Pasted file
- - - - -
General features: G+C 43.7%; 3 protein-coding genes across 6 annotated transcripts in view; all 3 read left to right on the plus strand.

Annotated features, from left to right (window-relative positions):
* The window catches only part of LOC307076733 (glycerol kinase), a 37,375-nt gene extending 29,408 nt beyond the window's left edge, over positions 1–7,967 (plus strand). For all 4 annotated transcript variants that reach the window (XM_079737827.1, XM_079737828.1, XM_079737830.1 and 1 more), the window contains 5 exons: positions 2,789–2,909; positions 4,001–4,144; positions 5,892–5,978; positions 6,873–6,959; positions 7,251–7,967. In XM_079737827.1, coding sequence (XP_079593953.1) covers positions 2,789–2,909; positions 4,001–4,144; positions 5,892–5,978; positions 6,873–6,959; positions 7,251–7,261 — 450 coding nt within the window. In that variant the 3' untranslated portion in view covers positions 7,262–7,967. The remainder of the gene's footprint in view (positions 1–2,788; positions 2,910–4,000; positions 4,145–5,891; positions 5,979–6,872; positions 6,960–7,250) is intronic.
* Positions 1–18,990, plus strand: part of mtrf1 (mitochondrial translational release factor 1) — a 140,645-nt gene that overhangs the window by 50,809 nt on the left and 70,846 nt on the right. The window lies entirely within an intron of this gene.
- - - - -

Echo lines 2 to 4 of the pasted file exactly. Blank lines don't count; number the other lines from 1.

Annotated features, from left to right (window-relative positions):
* The window catches only part of LOC307076733 (glycerol kinase), a 37,375-nt gene extending 29,408 nt beyond the window's left edge, over positions 1–7,967 (plus strand). For all 4 annotated transcript variants that reach the window (XM_079737827.1, XM_079737828.1, XM_079737830.1 and 1 more), the window contains 5 exons: positions 2,789–2,909; positions 4,001–4,144; positions 5,892–5,978; positions 6,873–6,959; positions 7,251–7,967. In XM_079737827.1, coding sequence (XP_079593953.1) covers positions 2,789–2,909; positions 4,001–4,144; positions 5,892–5,978; positions 6,873–6,959; positions 7,251–7,261 — 450 coding nt within the window. In that variant the 3' untranslated portion in view covers positions 7,262–7,967. The remainder of the gene's footprint in view (positions 1–2,788; positions 2,910–4,000; positions 4,145–5,891; positions 5,979–6,872; positions 6,960–7,250) is intronic.
* Positions 1–18,990, plus strand: part of mtrf1 (mitochondrial translational release factor 1) — a 140,645-nt gene that overhangs the window by 50,809 nt on the left and 70,846 nt on the right. The window lies entirely within an intron of this gene.